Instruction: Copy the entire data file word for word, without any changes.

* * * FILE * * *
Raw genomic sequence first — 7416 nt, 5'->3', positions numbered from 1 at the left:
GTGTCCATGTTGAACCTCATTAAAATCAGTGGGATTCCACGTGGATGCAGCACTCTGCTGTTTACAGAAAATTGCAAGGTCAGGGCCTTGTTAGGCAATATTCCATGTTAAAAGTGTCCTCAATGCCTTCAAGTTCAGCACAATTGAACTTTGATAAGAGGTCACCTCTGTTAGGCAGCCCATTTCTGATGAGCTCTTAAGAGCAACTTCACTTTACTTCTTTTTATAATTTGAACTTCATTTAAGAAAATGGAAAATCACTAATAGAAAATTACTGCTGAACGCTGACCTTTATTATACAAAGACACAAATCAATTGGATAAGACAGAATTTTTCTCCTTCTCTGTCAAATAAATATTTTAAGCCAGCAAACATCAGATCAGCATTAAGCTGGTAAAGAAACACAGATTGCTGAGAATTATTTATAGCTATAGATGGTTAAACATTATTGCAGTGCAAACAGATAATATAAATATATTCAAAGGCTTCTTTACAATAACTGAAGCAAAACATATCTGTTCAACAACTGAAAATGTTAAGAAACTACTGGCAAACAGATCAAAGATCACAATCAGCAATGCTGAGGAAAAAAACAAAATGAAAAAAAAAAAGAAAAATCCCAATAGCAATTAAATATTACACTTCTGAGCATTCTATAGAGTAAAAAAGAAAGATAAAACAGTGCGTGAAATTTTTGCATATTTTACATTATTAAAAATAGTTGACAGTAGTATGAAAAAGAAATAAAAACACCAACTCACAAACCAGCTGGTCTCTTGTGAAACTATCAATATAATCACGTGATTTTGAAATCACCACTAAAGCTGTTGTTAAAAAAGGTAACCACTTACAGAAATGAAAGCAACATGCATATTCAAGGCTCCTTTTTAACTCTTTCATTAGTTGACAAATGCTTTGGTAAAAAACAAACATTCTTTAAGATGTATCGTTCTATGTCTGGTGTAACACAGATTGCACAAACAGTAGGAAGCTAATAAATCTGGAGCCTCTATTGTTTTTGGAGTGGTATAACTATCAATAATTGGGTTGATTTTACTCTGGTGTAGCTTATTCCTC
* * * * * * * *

Raw genomic sequence first — 7416 nt, 5'->3', positions numbered from 1 at the left:
GTGTCCATGTTGAACCTCATTAAAATCAGTGGGATTCCACGTGGATGCAGCACTCTGCTGTTTACAGAAAATTGCAAGGTCAGGGCCTTGTTAGGCAATATTCCATGTTAAAAGTGTCCTCAATGCCTTCAAGTTCAGCACAATTGAACTTTGATAAGAGGTCACCTCTGTTAGGCAGCCCATTTCTGATGAGCTCTTAAGAGCAACTTCACTTTACTTCTTTTTATAATTTGAACTTCATTTAAGAAAATGGAAAATCACTAATAGAAAATTACTGCTGAACGCTGACCTTTATTATACAAAGACACAAATCAATTGGATAAGACAGAATTTTTCTCCTTCTCTGTCAAATAAATATTTTAAGCCAGCAAACATCAGATCAGCATTAAGCTGGTAAAGAAACACAGATTGCTGAGAATTATTTATAGCTATAGATGGTTAAACATTATTGCAGTGCAAACAGATAATATAAATATATTCAAAGGCTTCTTTACAATAACTGAAGCAAAACATATCTGTTCAACAACTGAAAATGTTAAGAAACTACTGGCAAACAGATCAAAGATCACAATCAGCAATGCTGAGGAAAAAAACAAAATGAAAAAAAAAAAGAAAAATCCCAATAGCAATTAAATATTACACTTCTGAGCATTCTATAGAGTAAAAAAGAAAGATAAAACAGTGCGTGAAATTTTTGCATATTTTACATTATTAAAAATAGTTGACAGTAGTATGAAAAAGAAATAAAAACACCAACTCACAAACCAGCTGGTCTCTTGTGAAACTATCAATATAATCACGTGATTTTGAAATCACCACTAAAGCTGTTGTTAAAAAAGGTAACCACTTACAGAAATGAAAGCAACATGCATATTCAAGGCTCCTTTTTAACTCTTTCATTAGTTGACAAATGCTTTGGTAAAAAACAAACATTCTTTAAGATGTATCGTTCTATGTCTGGTGTAACACAGATTGCACAAACAGTAGGAAGCTAATAAATCTGGAGCCTCTATTGTTTTTGGAGTGGTATAACTATCAATAATTGGGTTGATTTTACTCTGGTGTAGCTTATTCCTC